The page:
Parking prices may go up
The Spokane City Council soon will consider making downtown parking more expensive – partly to help pay off bonds for the River Park Square parking garage.
A proposal endorsed by Mayor Dennis Hession would increase parking meter rates, enforcement hours and parking tickets.
Most street parking prices would rise 25 percent. Meters would have to be plugged 9 a.m. to 7 p.m. – one hour later than current hours. The plan is expected to be considered by the council next month.
Parking charges have not changed since 2000 and prices are below market rate, said Dave Steele, the city’s acting real estate manager who worked on the proposal.
The changes would raise an extra $500,000 to $700,000 a year. That figure includes $110,000 expected from writing more tickets as a result of increasing the city’s meter enforcement crew from six to seven.
“Our plan is to raise parking meter rates to current market levels and use the proceeds to fund some critical needs in a partnership with the downtown business community,” Hession said in a written statement.
Most parking meter money goes to make bond payments the city owes as a result of its settlement with the Cowles Company over the River Park Square parking garage. That settlement severed the formerly public-private ownership of the garage after years of legal wrangling. The Cowles Company also owns The Spokesman-Review.
The new rates were recommended earlier this year by the Matrix Consulting Group in an efficiency study the California firm wrote for the city.
For the last few years the city has collected about $1.8 million annually from parking meters. On top of that, the city brings in about $1.1 million from parking tickets.
Next year bond payments for the garage will increase from $1.8 million to $2.2 million.
Spokane Budget Director Tim Dunivant said the city banked money a couple years back in anticipation of the higher payments, but current meter rates can sustain bond payments only through 2013, he said.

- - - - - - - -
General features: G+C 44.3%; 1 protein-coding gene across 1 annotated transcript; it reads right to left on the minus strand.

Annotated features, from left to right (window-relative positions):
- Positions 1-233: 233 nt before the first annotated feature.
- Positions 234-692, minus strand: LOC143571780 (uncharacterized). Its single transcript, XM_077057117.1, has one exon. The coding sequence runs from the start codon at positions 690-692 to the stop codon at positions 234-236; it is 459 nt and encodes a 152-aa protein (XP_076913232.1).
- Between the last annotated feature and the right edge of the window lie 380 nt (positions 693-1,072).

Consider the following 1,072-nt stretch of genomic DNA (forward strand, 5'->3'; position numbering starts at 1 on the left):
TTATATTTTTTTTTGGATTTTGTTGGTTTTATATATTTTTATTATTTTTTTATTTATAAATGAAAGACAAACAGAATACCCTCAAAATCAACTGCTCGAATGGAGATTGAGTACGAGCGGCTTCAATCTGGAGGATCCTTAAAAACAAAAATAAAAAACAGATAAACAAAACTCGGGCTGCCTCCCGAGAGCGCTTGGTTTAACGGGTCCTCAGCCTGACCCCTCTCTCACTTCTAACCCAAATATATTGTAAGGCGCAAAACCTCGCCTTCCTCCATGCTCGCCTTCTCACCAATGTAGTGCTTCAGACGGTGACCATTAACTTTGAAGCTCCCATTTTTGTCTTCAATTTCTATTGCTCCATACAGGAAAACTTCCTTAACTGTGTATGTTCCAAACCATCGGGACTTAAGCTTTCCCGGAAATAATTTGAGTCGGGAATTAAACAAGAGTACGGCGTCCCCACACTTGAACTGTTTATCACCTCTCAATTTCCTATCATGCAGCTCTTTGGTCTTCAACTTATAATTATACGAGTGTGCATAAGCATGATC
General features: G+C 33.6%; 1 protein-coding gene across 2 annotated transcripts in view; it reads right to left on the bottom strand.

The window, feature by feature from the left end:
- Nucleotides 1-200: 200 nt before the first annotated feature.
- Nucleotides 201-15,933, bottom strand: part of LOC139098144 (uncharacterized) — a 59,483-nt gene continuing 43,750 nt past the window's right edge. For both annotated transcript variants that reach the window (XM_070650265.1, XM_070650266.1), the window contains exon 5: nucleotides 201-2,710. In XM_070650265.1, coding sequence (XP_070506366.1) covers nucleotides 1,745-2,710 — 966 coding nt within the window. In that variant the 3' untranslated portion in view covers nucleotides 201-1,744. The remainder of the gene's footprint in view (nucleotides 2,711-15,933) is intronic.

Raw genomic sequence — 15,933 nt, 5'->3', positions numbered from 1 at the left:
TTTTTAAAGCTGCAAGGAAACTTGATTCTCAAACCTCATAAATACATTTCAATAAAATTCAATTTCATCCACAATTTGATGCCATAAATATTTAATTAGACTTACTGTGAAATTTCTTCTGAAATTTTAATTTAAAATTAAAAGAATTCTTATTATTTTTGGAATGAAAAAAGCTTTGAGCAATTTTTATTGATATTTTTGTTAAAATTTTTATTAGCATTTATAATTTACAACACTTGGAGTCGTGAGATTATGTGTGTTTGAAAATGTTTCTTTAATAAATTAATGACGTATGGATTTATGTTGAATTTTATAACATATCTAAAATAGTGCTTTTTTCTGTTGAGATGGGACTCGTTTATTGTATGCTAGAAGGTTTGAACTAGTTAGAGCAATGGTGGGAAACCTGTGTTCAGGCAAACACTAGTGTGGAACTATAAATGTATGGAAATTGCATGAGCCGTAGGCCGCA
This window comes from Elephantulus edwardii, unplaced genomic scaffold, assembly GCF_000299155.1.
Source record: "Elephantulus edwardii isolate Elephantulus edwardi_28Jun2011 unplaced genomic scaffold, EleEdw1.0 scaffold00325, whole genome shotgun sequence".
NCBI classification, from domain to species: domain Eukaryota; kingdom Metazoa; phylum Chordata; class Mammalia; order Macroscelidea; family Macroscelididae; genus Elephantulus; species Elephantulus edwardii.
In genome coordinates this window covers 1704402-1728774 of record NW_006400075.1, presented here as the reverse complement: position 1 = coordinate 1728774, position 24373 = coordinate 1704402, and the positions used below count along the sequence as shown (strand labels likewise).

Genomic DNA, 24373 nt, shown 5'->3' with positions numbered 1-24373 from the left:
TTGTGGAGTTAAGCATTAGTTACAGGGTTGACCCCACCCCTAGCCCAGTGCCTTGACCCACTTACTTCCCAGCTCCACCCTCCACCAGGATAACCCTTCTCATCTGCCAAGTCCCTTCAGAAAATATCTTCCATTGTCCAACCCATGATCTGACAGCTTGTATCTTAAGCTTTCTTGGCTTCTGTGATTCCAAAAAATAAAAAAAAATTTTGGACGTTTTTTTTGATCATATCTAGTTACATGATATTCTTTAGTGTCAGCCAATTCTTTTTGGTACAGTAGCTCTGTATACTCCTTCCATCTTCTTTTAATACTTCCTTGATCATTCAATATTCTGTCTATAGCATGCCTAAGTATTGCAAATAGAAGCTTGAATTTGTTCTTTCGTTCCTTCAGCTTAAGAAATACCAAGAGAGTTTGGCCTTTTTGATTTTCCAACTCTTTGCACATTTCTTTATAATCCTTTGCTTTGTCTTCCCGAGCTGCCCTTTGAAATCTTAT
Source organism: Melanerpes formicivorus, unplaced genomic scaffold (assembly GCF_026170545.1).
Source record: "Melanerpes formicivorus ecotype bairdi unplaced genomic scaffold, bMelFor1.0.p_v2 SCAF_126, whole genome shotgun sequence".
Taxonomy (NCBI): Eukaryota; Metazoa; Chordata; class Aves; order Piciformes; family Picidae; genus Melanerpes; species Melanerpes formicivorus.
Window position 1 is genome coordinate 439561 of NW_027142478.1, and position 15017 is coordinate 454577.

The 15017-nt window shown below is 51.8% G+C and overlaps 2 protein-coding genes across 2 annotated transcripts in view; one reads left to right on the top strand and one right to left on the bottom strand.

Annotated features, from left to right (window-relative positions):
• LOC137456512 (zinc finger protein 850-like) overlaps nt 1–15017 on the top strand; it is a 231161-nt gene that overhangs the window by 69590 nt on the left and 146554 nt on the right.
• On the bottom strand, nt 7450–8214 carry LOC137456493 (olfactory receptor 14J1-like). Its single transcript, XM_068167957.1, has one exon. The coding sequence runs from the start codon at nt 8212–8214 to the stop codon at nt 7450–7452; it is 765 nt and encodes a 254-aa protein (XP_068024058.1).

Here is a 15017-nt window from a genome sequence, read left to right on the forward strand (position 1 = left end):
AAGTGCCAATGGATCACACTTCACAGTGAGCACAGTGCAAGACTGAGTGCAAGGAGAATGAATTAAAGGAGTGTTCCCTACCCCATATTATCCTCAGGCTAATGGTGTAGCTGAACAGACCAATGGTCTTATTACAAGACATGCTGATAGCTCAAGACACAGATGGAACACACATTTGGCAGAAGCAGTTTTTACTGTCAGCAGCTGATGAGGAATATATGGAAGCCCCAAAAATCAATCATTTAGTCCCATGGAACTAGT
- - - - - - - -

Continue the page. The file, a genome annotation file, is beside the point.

Hession supports using $100,000 of the new money to pay half the cost of an update to a downtown development plan first completed in 2000. The Downtown Spokane Partnership has raised the other half.
Marty Dickinson, president of the partnership, said the plan will examine issues like bike transportation, building height rules and converting one-way streets to two-way.
“We believe that if they’re going to raise the rates, then a portion of the funds should come back into downtown,” Dickinson said.
She added that an update is needed because the city’s core has changed rapidly and many of the goals of the 2000 version have been achieved.
The parking proposal also would give the downtown group 8 percent of revenue above what was raised in 2006 to use for a downtown cleanup team, security and other programs.
Money left after bond payments and downtown spending likely would be used for street maintenance – where most meter money used to go before the River Park Square controversy arose.
Dickinson said many businesses would support heavier parking meter enforcement to cut down on office employees who continually plug meters during the day.
“We want the parking meters to be used for patrons,” Dickinson said. “It would help to discourage those who are abusing the meters.”
Councilman Bob Apple said he’s leaning against the increases.
“If I were to hear that support I would be more inclined, but I need to hear that from the public,” he said.